Wednesday, September 28, 2011 - review

I just finished reading Scot McKnight's book One.Life: Jesus Calls, We Follow. As with all of Scot's books I've read, it was just what I needed.

Perhaps it's because of our Midwestern roots, but to me Scot writes with a simplicity that makes you feel as though you're sitting with him over a coffee, but at the same time contains a depth and breadth of wisdom that you still feel sinking in days after you've read it. He is one of my favorite writers about the Christian faith, and this book did not disappoint.

As Scot says in the Forward:
Like many Western Christians, I felt a tension between the "religion" promoted by my church and the radical faith Jesus modeled. Much of what I heard from the preacher and those in authority over me seemed good and right, but a creeping curiosity camped out in my mind. What would happen if I lived the life Jesus described? Would my faith look different? How could I move from a "follow the rules" religion to a "follow me" faith?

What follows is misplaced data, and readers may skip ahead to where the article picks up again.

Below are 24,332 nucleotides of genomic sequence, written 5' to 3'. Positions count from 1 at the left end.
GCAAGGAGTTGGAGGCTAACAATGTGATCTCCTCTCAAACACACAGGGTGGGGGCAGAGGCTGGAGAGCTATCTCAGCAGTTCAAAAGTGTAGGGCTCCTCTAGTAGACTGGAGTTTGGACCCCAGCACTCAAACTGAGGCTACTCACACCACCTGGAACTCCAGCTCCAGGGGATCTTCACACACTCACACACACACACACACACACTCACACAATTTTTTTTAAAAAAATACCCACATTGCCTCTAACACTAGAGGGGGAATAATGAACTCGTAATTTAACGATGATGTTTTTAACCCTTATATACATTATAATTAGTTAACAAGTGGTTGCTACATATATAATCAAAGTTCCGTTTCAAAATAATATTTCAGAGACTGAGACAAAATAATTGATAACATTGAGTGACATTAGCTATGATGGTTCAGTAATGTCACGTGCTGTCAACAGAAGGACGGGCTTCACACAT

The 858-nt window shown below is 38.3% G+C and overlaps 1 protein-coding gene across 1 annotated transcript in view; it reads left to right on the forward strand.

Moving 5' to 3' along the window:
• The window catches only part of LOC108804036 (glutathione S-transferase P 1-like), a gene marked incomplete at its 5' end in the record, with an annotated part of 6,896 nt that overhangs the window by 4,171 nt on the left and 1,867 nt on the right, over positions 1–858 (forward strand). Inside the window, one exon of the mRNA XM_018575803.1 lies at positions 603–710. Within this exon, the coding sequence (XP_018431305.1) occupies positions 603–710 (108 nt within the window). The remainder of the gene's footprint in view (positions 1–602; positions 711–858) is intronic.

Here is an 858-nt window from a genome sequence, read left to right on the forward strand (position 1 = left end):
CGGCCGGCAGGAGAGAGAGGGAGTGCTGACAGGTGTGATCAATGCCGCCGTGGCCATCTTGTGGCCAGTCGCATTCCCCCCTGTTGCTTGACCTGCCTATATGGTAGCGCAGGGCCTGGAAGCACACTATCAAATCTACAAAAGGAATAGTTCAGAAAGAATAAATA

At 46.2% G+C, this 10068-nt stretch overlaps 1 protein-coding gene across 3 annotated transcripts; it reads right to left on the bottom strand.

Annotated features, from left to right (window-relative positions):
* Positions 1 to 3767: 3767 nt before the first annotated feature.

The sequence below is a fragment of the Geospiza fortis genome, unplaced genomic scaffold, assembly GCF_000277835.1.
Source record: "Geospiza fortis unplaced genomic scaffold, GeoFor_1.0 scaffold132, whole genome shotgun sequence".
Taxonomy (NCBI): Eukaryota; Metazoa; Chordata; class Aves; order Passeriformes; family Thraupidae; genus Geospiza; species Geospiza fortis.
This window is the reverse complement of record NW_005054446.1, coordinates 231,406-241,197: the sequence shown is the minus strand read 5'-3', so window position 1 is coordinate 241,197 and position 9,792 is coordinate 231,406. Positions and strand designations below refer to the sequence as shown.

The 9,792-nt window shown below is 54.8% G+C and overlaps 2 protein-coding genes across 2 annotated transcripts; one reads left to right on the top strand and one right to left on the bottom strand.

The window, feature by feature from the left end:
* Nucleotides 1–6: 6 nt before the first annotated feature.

Scot addresses the idea that many evangelicals have grown accustomed to: that a Christian is someone who has accepted Jesus, and that the Christian life focuses merely on personal practices of piety. He suggests instead that followers of Jesus are actually supposed to... follow Jesus.

He then explores in fourteen chapters just what that looks like. In a down-to-earth yet contemporary format he writes on: One.Life, Kingdom.Life, Imagined.Life, Love.Life, Justice.Life, Peace.Life, Wisdom.Life, Church.Life, Committed.Life, Sex.Life, Vocation.Life, Eternity.Life, God.Is.Love.Life, and Cross.Life.Resurrection.Life. He then concludes in his "Final Words"...
I wrote this book for people who really do think a Christian is someone who follows Jesus and for those who want to focus once again on what Jesus meant when he said, "Come follow me."

Simply put, I thought it was an excellent book. It doesn't contain a lot of lofty religious jargon, but it will hopefully make you stop and think about your 'One.Life' and how you're living it.

I actually based several sermons on some of his chapters. I could have done more, but I honestly didn't know where to stop. The chapter on sex, alone, is worth the price of the book.

After reading One.Life it reminded me again of how much I like Scot's writing, and that I need to read everything he writes. Good stuff.